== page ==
9. Assemble the instrument and tighten the three Allen cap screws sequentially in very small increments until a moderate amount of pressure is applied to the gasket. This procedure is needed to ensure the pressure-transmitting medium has been successfully loaded.
  10. Observe the chamber hole. Under pressure, the hole will change shape slightly. However, if the hole is significantly deformed, the instrument may have lost the pressure medium. if medium loss is uncertain, apply more pressure by tightening the three Allen screws and observing the sample hole for any changes. Begin the process from step 1 if the pressure medium has been lost. Otherwise, proceed to step 11.
  11. Measure and record the height again as instructed in step 3. The parallelism can be maintained by comparing these measurements with the data obtained earlier in step 3.
  12. Pressure calibration: Ruby fluorescence can be used to calibrate the in-situ pressure. The frequency shifts of the R1 and R2 lines determine the pressure by using the following formula:

    Where Δλ and λ0 are the wavelength (in nm) change under pressure and the wavelength at ambient pressure respectively. Lower case letter b is a parameter, would be 5 or 7.665 corresponds to non-hydrostatic or quasi-hydrostatic pressure respectively. Light sources using an argon ion laser from 488 nm and 514.5 nm lines are commonly used in this technique.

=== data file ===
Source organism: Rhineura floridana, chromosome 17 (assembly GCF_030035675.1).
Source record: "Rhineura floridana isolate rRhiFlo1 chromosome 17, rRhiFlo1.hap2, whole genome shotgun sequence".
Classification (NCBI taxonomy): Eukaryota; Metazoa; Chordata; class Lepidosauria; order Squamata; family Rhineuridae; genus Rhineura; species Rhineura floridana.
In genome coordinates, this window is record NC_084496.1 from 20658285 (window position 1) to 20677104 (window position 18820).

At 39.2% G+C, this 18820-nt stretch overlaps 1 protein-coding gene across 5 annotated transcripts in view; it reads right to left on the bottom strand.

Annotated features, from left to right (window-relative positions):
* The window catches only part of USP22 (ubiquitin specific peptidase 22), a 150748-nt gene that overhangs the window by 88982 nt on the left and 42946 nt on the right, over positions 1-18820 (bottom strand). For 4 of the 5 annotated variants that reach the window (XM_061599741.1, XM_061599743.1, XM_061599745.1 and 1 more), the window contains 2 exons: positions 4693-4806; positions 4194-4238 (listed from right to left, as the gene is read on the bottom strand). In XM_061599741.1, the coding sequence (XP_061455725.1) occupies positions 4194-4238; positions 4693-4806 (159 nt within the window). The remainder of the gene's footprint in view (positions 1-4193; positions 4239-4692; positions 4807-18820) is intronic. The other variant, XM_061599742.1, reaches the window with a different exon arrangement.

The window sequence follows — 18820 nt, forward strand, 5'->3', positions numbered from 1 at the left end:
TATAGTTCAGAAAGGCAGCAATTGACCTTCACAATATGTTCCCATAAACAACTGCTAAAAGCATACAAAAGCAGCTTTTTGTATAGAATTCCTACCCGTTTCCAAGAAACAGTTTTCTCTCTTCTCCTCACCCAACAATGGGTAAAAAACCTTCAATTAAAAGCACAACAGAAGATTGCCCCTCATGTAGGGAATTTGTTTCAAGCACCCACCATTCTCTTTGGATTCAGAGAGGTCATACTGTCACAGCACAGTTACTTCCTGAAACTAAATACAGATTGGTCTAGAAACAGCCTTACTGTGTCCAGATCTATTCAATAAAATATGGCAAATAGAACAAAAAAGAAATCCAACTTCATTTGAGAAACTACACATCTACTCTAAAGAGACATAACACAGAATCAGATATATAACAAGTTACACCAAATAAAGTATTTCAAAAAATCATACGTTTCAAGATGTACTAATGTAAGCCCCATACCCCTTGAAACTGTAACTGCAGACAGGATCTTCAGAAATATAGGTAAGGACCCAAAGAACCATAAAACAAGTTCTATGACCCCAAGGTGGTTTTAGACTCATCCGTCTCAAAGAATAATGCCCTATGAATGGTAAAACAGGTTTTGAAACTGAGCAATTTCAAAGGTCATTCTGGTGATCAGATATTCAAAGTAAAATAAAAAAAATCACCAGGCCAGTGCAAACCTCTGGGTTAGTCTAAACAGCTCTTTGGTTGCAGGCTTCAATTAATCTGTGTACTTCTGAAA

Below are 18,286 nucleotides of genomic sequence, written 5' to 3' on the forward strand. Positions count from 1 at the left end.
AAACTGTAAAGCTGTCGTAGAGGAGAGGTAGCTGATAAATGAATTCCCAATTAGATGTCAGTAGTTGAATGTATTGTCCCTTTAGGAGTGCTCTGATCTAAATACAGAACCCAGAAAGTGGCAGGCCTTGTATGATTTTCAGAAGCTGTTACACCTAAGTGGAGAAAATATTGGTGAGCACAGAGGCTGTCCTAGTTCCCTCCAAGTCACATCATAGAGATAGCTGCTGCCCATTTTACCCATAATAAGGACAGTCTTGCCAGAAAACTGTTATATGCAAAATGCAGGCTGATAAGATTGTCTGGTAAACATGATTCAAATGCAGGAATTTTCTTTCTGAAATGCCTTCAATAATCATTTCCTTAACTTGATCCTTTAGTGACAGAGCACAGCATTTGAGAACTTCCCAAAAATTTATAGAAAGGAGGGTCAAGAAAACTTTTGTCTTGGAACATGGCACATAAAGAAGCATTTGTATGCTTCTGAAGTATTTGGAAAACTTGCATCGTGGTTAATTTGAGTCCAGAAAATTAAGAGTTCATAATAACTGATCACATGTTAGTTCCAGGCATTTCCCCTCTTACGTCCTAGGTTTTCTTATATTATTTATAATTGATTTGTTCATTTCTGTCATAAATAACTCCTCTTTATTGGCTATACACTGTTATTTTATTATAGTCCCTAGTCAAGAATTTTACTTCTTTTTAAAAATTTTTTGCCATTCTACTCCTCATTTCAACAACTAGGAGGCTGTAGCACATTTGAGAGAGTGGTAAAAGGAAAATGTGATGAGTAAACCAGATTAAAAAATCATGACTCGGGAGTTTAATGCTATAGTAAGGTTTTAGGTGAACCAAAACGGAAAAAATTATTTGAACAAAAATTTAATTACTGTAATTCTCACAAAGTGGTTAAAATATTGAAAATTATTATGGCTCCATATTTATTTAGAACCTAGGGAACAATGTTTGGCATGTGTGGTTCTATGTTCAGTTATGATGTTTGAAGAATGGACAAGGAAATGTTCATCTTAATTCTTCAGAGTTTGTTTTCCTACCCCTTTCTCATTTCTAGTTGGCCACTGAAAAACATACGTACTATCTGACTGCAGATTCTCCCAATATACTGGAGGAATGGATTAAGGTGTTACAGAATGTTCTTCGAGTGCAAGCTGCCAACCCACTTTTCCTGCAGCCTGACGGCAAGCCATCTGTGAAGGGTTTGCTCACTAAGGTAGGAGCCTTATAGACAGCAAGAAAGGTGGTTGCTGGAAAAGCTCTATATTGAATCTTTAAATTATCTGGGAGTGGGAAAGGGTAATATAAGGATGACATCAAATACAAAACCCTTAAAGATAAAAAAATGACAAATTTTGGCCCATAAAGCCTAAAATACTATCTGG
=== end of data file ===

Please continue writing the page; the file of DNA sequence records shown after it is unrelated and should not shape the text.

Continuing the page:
13. Record the current pressure.
  14. X-ray studies only: Attach the X-ray bracket supplied by High Pressure Diamond Optics, Inc. to the diamond anvil cell with two #2-56 screws. Position the instrument to the goniometer head. Note that the diamond anvil cell should have come with beryllium disks as diamond mounts to be used for X-ray studies.
  15. Proceed with the experiments.
  16. Altering Pressure:
    The pressures can be repeatedly altered by tightening or loosening the three Allen screws. Refer to steps 2, 3, and 11 for maintaining parallelism. The chamber hole may shift under altered pressures. Turn the Allen cap screw(s) to move the chamber hole toward the opposite direction if the hole is off center to the culet. Notice that turning the screws will change the pressure. Follow this step closely to avoid sample failure.
  17. Calibrate the pressure according to step 12, then continue experiments.
  18. Disassemble the cell by loosening the screws sequentially in small increments. Store the diamond cell as instructed.


1 Pressure calibrants such as ruby chips should be distributed evenly around the sample for monitoring hydrostatic pressure conditions.

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Copyright 2008 by High Pressure Diamond Optics, Inc.
Last updated: August 12, 2008